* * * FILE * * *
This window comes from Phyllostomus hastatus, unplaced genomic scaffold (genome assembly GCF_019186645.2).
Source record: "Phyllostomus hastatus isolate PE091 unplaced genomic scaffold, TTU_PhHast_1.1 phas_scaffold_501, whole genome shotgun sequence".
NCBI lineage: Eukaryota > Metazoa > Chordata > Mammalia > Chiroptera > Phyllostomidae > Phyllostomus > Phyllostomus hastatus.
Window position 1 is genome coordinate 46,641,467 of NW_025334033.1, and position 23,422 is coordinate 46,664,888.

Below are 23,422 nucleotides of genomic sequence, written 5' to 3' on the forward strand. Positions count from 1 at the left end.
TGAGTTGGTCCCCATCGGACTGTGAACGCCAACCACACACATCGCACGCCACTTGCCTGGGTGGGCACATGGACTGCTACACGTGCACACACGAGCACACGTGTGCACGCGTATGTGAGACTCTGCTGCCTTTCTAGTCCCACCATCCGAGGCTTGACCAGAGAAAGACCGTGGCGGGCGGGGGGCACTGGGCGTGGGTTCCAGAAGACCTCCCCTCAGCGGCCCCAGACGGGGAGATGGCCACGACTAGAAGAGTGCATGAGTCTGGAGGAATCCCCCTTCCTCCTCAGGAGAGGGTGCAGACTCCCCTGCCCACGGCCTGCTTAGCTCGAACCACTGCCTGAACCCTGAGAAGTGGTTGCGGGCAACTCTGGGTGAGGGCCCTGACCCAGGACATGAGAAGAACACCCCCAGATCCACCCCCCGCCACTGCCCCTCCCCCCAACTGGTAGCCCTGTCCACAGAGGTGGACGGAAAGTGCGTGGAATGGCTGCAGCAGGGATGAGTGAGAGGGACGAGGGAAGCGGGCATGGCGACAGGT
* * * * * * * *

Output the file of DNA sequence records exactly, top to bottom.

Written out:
This window comes from Phyllostomus hastatus, unplaced genomic scaffold (genome assembly GCF_019186645.2).
Source record: "Phyllostomus hastatus isolate PE091 unplaced genomic scaffold, TTU_PhHast_1.1 phas_scaffold_501, whole genome shotgun sequence".
NCBI lineage: Eukaryota > Metazoa > Chordata > Mammalia > Chiroptera > Phyllostomidae > Phyllostomus > Phyllostomus hastatus.
Window position 1 is genome coordinate 46,641,467 of NW_025334033.1, and position 23,422 is coordinate 46,664,888.

Below are 23,422 nucleotides of genomic sequence, written 5' to 3' on the forward strand. Positions count from 1 at the left end.
TGAGTTGGTCCCCATCGGACTGTGAACGCCAACCACACACATCGCACGCCACTTGCCTGGGTGGGCACATGGACTGCTACACGTGCACACACGAGCACACGTGTGCACGCGTATGTGAGACTCTGCTGCCTTTCTAGTCCCACCATCCGAGGCTTGACCAGAGAAAGACCGTGGCGGGCGGGGGGCACTGGGCGTGGGTTCCAGAAGACCTCCCCTCAGCGGCCCCAGACGGGGAGATGGCCACGACTAGAAGAGTGCATGAGTCTGGAGGAATCCCCCTTCCTCCTCAGGAGAGGGTGCAGACTCCCCTGCCCACGGCCTGCTTAGCTCGAACCACTGCCTGAACCCTGAGAAGTGGTTGCGGGCAACTCTGGGTGAGGGCCCTGACCCAGGACATGAGAAGAACACCCCCAGATCCACCCCCCGCCACTGCCCCTCCCCCCAACTGGTAGCCCTGTCCACAGAGGTGGACGGAAAGTGCGTGGAATGGCTGCAGCAGGGATGAGTGAGAGGGACGAGGGAAGCGGGCATGGCGACAGGT